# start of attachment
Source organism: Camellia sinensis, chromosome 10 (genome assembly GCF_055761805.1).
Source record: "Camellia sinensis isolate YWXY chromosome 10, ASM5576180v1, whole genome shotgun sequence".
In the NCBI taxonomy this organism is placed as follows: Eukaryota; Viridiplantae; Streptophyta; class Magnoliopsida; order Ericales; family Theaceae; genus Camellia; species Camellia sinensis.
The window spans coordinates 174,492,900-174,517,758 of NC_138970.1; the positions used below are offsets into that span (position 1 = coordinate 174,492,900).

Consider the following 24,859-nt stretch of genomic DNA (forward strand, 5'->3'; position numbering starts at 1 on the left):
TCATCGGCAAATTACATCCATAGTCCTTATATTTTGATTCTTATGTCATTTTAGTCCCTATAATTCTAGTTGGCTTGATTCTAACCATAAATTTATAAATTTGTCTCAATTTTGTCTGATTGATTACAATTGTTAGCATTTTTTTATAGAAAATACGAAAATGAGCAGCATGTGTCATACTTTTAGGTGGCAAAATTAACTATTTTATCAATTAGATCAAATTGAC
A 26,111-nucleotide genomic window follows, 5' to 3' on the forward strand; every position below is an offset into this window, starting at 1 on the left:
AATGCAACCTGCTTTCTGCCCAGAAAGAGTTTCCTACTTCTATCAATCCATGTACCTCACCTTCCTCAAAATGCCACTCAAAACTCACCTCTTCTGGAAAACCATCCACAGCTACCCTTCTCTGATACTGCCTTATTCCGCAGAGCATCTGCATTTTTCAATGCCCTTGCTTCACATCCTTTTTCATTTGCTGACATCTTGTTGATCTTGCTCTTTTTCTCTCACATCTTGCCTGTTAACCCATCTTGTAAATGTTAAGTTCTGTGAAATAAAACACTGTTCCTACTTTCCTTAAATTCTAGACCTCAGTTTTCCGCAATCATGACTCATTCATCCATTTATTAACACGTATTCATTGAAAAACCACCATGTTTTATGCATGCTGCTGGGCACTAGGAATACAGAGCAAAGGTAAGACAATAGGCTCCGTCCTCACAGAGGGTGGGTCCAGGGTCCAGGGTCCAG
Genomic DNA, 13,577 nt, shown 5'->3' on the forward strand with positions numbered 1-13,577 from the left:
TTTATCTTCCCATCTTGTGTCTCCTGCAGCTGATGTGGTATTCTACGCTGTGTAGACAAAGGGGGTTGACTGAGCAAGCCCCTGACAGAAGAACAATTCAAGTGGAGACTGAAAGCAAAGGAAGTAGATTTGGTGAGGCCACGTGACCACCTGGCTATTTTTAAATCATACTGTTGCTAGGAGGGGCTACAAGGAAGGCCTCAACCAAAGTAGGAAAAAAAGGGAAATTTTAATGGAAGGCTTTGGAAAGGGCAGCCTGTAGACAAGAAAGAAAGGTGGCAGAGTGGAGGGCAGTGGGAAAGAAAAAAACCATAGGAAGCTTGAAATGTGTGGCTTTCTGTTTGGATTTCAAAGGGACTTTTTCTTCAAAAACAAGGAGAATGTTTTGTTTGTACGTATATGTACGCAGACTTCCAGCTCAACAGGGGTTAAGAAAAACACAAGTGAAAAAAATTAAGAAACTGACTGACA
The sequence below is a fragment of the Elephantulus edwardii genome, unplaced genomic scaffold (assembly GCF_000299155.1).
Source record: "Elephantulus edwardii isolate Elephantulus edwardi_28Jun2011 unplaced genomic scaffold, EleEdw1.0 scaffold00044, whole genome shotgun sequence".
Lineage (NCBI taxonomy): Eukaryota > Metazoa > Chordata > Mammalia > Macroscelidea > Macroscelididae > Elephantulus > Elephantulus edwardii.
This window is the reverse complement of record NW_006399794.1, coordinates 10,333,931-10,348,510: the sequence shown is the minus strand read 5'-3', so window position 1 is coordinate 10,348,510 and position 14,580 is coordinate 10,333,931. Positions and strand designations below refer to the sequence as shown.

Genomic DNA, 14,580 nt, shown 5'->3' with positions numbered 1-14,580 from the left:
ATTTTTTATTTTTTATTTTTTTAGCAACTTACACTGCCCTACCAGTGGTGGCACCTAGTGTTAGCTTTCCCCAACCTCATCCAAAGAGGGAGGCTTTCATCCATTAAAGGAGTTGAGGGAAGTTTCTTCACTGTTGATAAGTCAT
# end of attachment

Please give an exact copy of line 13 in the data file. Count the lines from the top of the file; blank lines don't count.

Lineage (NCBI taxonomy): Eukaryota > Metazoa > Chordata > Mammalia > Macroscelidea > Macroscelididae > Elephantulus > Elephantulus edwardii.